JACKSONVILLE, Fla. -- Winn-Dixie will resolve charges for goods it purchased in the days prior to its Chapter 11 bankruptcy filing in exchange for continued credit with its vendors, according to terms of an agreement between the retailer and its vendors detailed in U.S. Bankruptcy Court here.
"This is a good deal for anyone interested in Winn-Dixie's survival," Mark J. Friedman, a lawyer representing an ad hoc committee of Winn-Dixie trade creditors, told SN last week. "For Winn-Dixie to resolve some of the significant issues with its vendors shows all of the creditors, and the vendor community at large, that Winn-Dixie is willing to address the issues that prompted the filing and is looking forward to restructuring itself so it can continue operating into the future."
Winn-Dixie said it received around 480 claims from vendors demanding that goods they sold on credit to Winn-Dixie be returned after learning in February that the retailer was insolvent. The agreement, which represents a compromise of an earlier motion, establishes a streamlined process to identify qualified claims and pay those claims back over time, but requires that vendors who opt to participate provide ongoing trade credit, secured by a junior lien.
A hearing on the motion, which requires court approval, is set for Aug. 4. It has the support of Winn-Dixie's official committee of unsecured creditors, which includes vendor representatives. In a court motion, that commission noted that "establishing the program will allow the debtors and their advisors to concentrate on their operational restructuring and reorganization efforts."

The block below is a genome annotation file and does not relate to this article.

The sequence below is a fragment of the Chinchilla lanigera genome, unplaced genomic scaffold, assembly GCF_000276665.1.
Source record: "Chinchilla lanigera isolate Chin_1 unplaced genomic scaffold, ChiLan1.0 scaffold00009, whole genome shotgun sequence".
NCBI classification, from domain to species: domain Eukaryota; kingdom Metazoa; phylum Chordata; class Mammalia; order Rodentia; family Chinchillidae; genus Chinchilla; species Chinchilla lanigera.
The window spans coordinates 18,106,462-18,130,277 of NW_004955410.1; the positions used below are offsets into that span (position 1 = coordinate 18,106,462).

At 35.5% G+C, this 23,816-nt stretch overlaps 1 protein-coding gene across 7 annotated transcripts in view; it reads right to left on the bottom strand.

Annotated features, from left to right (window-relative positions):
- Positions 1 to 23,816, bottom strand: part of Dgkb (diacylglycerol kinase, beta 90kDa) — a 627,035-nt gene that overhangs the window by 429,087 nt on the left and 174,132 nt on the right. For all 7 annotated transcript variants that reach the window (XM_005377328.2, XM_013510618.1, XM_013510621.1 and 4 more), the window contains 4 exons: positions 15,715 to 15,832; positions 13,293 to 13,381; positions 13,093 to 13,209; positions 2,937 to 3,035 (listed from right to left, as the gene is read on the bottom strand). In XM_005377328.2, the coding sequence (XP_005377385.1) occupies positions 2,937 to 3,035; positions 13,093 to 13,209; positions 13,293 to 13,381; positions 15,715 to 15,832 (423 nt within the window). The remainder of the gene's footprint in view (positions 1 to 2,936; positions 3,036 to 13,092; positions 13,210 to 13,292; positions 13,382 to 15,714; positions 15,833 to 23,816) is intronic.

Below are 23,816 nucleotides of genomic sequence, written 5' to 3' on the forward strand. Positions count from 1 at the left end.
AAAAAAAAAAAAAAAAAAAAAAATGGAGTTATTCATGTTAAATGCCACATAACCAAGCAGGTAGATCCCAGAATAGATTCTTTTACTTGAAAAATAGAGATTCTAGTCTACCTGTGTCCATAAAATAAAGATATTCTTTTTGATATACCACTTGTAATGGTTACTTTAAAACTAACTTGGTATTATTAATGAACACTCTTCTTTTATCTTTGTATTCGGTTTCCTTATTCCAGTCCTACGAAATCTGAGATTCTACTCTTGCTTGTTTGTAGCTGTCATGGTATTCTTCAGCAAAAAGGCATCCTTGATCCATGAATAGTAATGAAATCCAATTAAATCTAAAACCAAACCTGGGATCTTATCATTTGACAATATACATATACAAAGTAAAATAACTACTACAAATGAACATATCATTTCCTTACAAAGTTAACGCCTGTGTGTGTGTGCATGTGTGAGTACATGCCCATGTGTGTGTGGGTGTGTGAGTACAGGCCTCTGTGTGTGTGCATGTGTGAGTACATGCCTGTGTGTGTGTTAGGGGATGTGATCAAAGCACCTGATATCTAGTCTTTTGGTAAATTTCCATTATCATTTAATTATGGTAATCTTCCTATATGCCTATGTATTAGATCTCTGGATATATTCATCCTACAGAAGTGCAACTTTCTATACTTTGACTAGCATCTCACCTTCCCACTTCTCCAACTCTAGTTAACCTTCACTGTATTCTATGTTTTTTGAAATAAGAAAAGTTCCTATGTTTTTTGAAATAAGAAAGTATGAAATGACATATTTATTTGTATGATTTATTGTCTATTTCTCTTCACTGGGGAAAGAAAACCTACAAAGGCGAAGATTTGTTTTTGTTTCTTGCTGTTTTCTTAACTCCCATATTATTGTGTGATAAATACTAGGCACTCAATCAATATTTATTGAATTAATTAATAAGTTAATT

The agreement will minimize disputes between Winn-Dixie and vendors, said Friedman, who worked with a sample group of 22 trade vendors and Winn-Dixie in coming to a compromise.
According to court papers, the agreement covers transactions made within 10 days of Winn-Dixie's Chapter 11 filing on Feb. 21. Reclamation claims would be determined by comparing goods received by Winn-Dixie during the reclamation window and the amount of invoices for those items that remain unpaid, minus a consumption rate of 4% for groceries and 22% for floral items. Winn-Dixie would pay off the claims in nine monthly installments.
In exchange, vendors must provide trade credit to the retailer for a year.
The agreement details treatments of different types of accounts receivable, ranging from slotting allowances to coupons and scandowns.
"The vendor community from day one sought out Winn-Dixie to resolve the issues caused by the Chapter 11," Friedman said. "With those things addressed, they could focus on the real business issues as opposed to legal issues."